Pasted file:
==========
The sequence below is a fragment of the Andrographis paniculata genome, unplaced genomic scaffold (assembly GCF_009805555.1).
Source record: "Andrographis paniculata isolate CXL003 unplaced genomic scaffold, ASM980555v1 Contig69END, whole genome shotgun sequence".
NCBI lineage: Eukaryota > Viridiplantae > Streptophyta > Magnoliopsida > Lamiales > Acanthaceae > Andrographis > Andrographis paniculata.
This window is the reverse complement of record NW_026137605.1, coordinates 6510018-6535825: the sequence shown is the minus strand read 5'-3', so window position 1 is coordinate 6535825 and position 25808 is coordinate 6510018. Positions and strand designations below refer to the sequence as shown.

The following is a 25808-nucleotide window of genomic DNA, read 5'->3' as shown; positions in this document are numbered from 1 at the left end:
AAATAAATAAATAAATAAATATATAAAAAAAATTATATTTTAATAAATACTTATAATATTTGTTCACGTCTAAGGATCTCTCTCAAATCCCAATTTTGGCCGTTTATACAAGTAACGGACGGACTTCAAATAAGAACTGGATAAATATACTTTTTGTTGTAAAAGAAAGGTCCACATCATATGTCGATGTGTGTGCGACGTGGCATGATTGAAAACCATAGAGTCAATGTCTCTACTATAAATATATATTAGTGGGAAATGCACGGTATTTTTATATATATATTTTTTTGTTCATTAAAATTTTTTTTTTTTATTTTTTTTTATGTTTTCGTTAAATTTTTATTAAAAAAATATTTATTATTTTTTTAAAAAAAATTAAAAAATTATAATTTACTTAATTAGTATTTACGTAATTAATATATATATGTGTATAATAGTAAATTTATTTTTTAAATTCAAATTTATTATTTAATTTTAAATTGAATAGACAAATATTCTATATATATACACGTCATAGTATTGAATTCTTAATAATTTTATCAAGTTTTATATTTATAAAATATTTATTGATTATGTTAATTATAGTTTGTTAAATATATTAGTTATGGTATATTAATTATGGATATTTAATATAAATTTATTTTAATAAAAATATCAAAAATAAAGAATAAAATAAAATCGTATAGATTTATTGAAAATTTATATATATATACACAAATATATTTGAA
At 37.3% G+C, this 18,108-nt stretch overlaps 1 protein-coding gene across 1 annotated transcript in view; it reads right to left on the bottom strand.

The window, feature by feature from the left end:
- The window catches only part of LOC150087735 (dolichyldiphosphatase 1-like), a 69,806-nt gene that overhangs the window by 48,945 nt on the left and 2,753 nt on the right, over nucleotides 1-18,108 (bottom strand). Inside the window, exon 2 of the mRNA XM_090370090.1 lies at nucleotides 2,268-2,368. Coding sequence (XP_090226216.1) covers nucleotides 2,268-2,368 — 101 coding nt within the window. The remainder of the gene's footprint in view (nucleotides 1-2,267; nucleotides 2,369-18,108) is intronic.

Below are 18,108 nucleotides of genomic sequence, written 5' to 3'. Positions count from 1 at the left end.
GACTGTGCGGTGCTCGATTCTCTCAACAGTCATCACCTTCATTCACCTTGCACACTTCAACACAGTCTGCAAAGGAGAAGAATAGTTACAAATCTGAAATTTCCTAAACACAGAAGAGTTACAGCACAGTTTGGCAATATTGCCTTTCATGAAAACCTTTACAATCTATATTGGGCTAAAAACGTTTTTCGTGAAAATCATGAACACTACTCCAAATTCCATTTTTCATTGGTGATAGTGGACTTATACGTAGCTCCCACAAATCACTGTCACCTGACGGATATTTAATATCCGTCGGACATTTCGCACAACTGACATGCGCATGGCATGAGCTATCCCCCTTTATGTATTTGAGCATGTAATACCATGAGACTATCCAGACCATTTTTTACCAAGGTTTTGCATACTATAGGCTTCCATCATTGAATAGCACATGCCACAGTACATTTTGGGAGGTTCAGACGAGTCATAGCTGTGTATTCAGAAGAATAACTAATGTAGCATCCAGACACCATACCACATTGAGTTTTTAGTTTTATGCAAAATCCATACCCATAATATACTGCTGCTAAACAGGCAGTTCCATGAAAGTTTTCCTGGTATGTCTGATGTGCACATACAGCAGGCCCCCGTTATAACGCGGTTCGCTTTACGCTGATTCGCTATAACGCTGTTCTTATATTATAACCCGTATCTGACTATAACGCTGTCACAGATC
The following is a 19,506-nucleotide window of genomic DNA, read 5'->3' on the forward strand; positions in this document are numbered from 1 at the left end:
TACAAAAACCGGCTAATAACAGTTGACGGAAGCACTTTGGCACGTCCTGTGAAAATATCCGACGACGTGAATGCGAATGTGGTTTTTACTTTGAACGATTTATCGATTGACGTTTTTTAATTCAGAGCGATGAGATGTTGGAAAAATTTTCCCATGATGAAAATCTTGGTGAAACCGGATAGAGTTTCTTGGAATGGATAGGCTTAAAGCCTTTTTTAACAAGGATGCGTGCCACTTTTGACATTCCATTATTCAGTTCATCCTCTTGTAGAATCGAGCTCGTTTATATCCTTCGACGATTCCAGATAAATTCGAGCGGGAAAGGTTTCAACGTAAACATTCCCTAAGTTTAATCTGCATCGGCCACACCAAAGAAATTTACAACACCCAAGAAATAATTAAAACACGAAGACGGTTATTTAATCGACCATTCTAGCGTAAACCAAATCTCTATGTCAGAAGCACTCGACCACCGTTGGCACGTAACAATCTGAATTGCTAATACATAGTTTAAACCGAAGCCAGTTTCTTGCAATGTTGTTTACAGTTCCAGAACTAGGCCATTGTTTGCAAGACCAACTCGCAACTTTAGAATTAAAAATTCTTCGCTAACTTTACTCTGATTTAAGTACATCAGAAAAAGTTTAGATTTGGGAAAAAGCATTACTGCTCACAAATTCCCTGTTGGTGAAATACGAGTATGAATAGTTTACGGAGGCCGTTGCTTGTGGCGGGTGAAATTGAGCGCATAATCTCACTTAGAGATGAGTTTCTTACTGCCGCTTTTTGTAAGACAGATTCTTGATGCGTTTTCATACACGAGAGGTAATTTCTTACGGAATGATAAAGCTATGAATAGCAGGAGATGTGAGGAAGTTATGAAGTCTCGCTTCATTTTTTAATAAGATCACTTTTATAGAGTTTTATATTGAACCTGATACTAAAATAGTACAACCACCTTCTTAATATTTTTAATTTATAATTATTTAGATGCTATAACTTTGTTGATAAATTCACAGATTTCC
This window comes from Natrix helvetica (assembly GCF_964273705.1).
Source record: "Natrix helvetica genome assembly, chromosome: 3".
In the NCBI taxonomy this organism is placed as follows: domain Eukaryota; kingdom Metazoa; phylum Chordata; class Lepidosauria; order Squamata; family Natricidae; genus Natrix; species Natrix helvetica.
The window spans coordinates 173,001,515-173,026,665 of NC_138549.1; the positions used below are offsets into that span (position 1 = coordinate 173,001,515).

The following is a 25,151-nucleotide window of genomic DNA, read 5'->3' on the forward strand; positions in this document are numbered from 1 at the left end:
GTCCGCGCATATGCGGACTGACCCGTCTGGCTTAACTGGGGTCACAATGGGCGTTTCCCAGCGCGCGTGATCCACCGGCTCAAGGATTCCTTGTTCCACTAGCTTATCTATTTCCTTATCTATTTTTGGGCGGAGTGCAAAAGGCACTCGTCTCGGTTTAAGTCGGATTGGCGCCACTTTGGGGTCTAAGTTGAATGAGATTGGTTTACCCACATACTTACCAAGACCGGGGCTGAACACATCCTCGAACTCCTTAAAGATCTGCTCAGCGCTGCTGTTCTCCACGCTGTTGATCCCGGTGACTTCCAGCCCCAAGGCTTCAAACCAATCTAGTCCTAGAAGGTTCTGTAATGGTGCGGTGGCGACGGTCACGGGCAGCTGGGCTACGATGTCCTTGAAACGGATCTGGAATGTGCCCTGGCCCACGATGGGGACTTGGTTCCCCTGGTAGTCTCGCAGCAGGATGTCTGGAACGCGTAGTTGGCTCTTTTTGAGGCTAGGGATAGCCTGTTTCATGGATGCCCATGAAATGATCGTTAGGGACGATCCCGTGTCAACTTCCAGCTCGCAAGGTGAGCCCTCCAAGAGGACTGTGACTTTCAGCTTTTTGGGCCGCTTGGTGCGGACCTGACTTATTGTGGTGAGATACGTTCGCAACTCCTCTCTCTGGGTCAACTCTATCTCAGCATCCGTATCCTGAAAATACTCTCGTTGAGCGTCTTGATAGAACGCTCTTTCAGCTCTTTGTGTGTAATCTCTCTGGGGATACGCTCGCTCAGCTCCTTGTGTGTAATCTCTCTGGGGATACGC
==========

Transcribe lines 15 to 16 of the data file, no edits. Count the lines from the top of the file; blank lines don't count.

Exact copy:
Source record: "Natrix helvetica genome assembly, chromosome: 3".
In the NCBI taxonomy this organism is placed as follows: domain Eukaryota; kingdom Metazoa; phylum Chordata; class Lepidosauria; order Squamata; family Natricidae; genus Natrix; species Natrix helvetica.